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Electronic Course Portfolios For Peer Evaluation Of Teaching

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Conference

2006 Annual Conference & Exposition

Location

Chicago, Illinois

Publication Date

June 18, 2006

Start Date

June 18, 2006

End Date

June 21, 2006

ISSN

2153-5965

Conference Session

Emerging Trends in Engineering Education Poster Session

Page Count

7

Page Numbers

11.525.1 - 11.525.7

DOI

10.18260/1-2--1305

Permanent URL

https://peer.asee.org/1305

Download Count

184

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Paper Authors

biography

Alan Kalish Ohio State University

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Director, Faculty and TA Development

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David Tomasko Ohio State University

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Professor, Chemical and Biomolecular Engineering

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Jerry Masty Ohio State University

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DVM, MS, PhD
Associate Professor, Veterinary Biosciences

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Steve Acker Ohio State University

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Director, Learning Technologies Research and Innovation and Associate Professor of Communication

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Sally Rudmann Ohio State University

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Program Director, Division of Medical Technology,
School of Allied Medical Professions

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Jennifer Forbush Ohio State University

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RN, MS, CNP
Clinical Instructor, College of Nursing

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Abstract
NOTE: The first page of text has been automatically extracted and included below in lieu of an abstract

Electronic Course Portfolios for Peer-Evaluation of Teaching

Introduction

An increasingly common requirement for promotion and tenure at Colleges and Universities is some type of peer-evaluation of teaching.1-4 This paper will discuss efforts by an interdisciplinary group of university faculty to develop a mechanism for authentic, efficient peer- evaluation and assessment through shareable, electronic “course portfolios”. The course portfolio is a more manageable amount of effort in comparison with a full teaching portfolio as described in the literature.5,6 The system we have explored is easily compatible with the increasing use of course delivery software such as WebCT and Desire2Learn in that electronic resources can easily be transferred into the portfolio as artifacts of teaching.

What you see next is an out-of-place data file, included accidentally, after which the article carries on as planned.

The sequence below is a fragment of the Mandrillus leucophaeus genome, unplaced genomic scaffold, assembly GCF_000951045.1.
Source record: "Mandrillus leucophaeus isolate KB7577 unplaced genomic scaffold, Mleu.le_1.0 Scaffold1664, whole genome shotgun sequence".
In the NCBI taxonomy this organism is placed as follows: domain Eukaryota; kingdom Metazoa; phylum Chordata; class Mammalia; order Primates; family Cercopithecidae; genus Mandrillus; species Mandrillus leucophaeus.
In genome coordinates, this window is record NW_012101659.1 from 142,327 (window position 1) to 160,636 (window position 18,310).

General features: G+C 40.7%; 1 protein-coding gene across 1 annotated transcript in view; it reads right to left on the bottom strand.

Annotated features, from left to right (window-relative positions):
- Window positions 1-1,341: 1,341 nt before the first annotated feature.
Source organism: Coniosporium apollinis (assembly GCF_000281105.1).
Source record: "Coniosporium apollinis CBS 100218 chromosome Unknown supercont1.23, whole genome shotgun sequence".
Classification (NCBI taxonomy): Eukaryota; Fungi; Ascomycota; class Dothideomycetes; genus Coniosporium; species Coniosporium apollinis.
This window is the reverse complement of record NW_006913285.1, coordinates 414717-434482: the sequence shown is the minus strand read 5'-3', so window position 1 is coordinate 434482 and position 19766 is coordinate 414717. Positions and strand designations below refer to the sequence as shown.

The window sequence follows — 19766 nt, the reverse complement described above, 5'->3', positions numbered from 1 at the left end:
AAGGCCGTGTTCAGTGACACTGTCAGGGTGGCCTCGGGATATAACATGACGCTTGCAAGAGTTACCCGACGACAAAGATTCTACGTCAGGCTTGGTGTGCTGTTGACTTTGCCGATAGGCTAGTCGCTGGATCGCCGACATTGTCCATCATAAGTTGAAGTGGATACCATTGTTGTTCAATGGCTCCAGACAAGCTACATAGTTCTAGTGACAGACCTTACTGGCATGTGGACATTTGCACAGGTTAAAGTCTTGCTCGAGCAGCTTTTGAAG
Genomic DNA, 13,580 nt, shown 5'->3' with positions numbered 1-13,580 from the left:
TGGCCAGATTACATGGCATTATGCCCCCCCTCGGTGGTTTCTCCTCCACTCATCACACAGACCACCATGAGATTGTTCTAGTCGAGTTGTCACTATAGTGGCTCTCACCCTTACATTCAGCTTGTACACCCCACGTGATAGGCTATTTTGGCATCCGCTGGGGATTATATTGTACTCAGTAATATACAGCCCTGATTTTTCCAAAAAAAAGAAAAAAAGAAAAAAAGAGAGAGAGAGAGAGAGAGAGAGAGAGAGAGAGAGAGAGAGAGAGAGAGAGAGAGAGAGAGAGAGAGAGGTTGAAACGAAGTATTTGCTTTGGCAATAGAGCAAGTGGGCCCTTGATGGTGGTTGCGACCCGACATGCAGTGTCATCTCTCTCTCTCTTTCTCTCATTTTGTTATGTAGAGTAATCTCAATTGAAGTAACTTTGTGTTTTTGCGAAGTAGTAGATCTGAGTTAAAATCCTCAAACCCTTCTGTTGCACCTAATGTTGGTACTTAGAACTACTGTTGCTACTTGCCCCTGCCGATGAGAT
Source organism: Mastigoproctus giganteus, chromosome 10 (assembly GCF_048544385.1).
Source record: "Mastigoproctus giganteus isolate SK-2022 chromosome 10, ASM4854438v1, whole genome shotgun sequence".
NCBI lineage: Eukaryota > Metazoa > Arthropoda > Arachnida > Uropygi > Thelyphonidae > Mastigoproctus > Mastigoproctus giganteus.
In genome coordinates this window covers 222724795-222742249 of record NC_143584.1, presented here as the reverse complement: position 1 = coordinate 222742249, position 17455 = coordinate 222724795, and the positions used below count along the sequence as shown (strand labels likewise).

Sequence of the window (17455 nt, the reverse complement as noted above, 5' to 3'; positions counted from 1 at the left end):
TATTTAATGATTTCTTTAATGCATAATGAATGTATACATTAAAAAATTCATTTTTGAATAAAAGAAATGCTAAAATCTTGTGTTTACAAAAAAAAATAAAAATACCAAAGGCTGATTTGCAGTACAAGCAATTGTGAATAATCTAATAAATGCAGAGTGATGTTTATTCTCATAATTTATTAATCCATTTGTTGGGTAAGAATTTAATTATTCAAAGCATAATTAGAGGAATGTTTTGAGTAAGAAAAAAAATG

“Shares” or “views” of the portfolio can be individually tailored for different purposes such as external or internal evaluation of teaching, sharing teaching innovations with colleagues, or documenting historical development of a course. The portfolio provides a more substantial documentation of teaching than can be obtained in a small number of direct classroom observations.

Based largely on Hutchings, The Course Portfolio,7 we have created a template using the Open Source Portfolio (OSP) 1.5 that documents not only the mechanics and logistics of an individual course but also reflections on teaching methods and philosophy. Our template is a web-based interface that prompts the instructor to offer descriptions, explanations, artifacts, and reflections in each of 6 categories: Course Description, Vision, Design, Interaction, Outcomes, and Analysis. Straightforward prompts with descriptions and sample answers guide the user through a short reflection exercise such that the finished portfolio incorporates and exemplifies the instructor’s philosophy. A concurrent effort is aimed at developing a rubric for evaluation to guide assessment by viewers of the portfolio.

Features of the Course Portfolio

The structure we have developed for the course portfolio resulted from a few simple design objectives: 1) Ease of use – because not every person being evaluated for their teaching enters into the process with enthusiasm. Our team used the model of the popular TurboTax software in which the user is guided through an unfamiliar and perhaps undesirable task by simple prompts with examples and short, clear instructions; 2) Coax out reflection – to properly evaluate the act of teaching it is important to understand the teachers intent. Asking them to answer the question: “Why do you do things the way you do?” gets to that intent and prods them to put it in words.

In detail, each category is comprised of several elements. Each element has a description and sample answer that prompts the user to enter their own answer along with artifacts of their teaching that support and document their answer. Table 1 shows the CPort template with all the elements and descriptions.

Kalish, A., & Tomasko, D., & Masty, J., & Acker, S., & Rudmann, S., & Forbush, J. (2006, June), Electronic Course Portfolios For Peer Evaluation Of Teaching Paper presented at 2006 Annual Conference & Exposition, Chicago, Illinois. 10.18260/1-2--1305

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